Wrapping up March a little late…
I started the month strong with Brown Girl Dreaming, a middle grade novel by Jacqueline Woodson written in poetry as a memoir. This book was excellent! She wrote honestly of successes and struggles, her own triumphs and pitfalls.
Next I read 21: The Story of Roberto Clemente, a graphic novel about baseball. It caught my eye at the library one day because I’ve never read a graphic novel about baseball, and I LOVE baseball. So two of my interests met in the middle with this book, and the outcome was pretty solid, although the plot did jump around a bit too much for my tastes.
The Mapmaker’s Children was a book I’d had on my shelf for a little while as a review copy. Sarah McCoy jumps back and forth from present day to revolutionary war in this novel, and the timeline works well for the adventure each of the female protagonists face. However, I didn’t enjoy this book as much as I thought I would.
The Joy of Argument was better than I expected it to be, and as a non-fiction book (non-memoir) I enjoyed it. Understanding how to argue effectively is something I think everyone needs to learn at some point in their lifetime, why not read a bit about it and start taking those tips into consideration? Especially in the Facebook era, where we post arguments on our walls all the time, it’s best to argue effectively.
Hark! A Vagrant disappointed me. I was able to read it in one day, but I don’t think that’s the way it’s supposed to be read. Kate Beaton compiled a bunch of comic strips that may have been better left separated, similarly to how I feel about any compilation of comic strips. Have you ever tried to sit down and read the entirety of The Peanuts collection? It’s a difficult feat, even for someone who loves Peanuts.
Boyfriends with Girlfriends was a fun throwaway read that I read out loud to my roommate. She and I took a vacation to Charleston, which was incredibly fun, and read this during our drive time. When we originally purchased it from Goodwill, we were under the impression that Boyfriends with Girlfriends would be LGBT inclusive literature, and it was to some extent but was surprisingly homophobic on a certain level. Regardless, we had fun with it.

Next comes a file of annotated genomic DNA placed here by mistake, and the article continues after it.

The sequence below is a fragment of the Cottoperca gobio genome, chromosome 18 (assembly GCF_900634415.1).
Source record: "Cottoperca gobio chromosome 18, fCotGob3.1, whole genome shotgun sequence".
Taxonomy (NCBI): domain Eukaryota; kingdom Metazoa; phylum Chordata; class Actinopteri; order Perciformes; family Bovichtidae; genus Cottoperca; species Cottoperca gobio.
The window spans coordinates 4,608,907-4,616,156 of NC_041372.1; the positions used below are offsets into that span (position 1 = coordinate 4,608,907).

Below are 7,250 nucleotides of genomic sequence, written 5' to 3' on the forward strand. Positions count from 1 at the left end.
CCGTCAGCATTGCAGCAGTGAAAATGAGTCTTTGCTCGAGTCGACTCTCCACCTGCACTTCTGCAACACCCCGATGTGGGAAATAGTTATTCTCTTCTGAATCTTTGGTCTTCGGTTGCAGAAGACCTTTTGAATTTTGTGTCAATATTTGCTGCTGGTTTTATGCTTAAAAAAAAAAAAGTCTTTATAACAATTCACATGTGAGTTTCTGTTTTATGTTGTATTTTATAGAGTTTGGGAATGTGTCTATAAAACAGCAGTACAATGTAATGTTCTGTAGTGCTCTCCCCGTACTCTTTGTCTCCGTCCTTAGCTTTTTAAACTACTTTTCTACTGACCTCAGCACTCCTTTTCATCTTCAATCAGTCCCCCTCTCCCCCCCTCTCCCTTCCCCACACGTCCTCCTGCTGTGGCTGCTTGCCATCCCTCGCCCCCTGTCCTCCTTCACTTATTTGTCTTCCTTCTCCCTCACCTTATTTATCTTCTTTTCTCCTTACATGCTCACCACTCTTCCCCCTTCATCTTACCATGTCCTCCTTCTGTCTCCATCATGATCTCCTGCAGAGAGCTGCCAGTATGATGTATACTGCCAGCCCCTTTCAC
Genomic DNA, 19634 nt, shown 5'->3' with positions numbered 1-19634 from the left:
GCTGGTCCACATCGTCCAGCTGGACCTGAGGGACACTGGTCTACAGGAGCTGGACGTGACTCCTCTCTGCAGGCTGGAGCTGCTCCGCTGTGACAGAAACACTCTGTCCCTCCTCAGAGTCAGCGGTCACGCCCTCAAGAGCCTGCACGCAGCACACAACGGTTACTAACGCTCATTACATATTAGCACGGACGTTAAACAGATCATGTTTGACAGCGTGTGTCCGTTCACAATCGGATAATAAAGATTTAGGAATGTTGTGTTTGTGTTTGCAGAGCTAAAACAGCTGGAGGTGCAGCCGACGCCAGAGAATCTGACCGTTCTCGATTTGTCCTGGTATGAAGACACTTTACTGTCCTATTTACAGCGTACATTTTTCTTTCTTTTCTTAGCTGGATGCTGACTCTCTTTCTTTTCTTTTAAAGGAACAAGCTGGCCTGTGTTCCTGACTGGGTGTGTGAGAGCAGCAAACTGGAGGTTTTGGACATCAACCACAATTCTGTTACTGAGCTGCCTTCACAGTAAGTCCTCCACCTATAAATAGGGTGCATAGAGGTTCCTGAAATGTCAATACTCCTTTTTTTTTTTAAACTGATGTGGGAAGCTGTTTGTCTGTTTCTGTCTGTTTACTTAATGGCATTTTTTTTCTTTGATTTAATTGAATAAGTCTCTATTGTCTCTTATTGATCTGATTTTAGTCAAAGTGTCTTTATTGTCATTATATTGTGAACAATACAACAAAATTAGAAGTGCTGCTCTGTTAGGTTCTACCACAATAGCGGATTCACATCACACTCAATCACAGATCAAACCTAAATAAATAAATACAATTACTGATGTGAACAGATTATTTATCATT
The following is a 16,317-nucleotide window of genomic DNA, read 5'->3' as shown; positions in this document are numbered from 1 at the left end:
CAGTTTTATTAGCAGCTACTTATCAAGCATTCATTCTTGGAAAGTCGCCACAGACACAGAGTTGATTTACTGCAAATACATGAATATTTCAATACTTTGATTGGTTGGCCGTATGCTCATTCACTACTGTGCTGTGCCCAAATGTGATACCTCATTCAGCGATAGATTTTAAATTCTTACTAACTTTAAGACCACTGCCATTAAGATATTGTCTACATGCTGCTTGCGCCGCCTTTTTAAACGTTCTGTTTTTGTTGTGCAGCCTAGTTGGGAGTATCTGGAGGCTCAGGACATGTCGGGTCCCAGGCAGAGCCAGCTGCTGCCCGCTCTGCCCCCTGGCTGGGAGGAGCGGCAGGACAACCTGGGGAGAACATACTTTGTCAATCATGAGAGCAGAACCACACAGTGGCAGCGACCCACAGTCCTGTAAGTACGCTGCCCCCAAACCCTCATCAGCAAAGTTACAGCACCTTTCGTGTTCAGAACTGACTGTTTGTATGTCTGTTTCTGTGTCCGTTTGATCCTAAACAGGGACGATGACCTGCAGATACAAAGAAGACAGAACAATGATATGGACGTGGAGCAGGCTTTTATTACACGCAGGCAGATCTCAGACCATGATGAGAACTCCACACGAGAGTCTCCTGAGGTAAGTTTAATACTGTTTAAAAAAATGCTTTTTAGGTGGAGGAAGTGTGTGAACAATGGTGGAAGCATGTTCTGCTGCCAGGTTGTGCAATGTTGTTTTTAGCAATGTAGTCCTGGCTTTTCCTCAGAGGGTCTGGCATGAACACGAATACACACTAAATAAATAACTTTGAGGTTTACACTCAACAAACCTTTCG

Please God Find Me a Husband was different than what I anticipated from the cover, but good. The book contained different themes than I typically like to read, but the jokes were hilarious. The ending was disappointing, and I probably wouldn’t recommend it because the ending was so disappointing.
Orange is the New Black, overrated and I don’t really want to talk about it.
Sculptor, by Scott McCloud was a beautiful graphic novel that I would recommend for the art. The story-line was good, although filled with overdone troupes and not very feminist at all. But I did find myself swept up in the story, and itching to find out what happened next. As long as you don’t think about the characters too much, you should enjoy it.
Embroideries I picked up last minute as a book my roommate had checked out from the library that was due the next day. I read it in one sitting, and it was excellent. I loved the way it was written, simply as a conversation between a group of women of all generations. It’s beautiful, give it a try.
How to Be Black is a book I just finished at the end of the month and haven’t yet published my review, but it was really really REALLY really good. A satirical conversation starter, and a good conversation to have with yourself, this book was hilarious. I recommend this book 100%.
I also read Castro, a graphic novel about, you guessed it, Fidel Castro and the Cuban revolution. I felt the drawing style was incredibly appropriate and lent itself to the story. I’ve not read such an in-depth biography about Fidel Castro before, so it proved very informative to me as well.
Hopefully this month I won’t be quite as drawn to the library books and get through some of my TBR pile that grows ever larger. I apologize to those of you waiting on reviews from me, when I have school and my internship and work for upwards of 60 hours a week, it makes me want to put off books that I “have” to read, but I’m getting to them! I’m halfway through Bringing Plaatje Back Home and really enjoying it, even though as a biography it’s hard for me to get through and started on The Dance Gods, which I’m also enjoying so far.
Whew, now that my long spiel is over, what were the best books you read in March?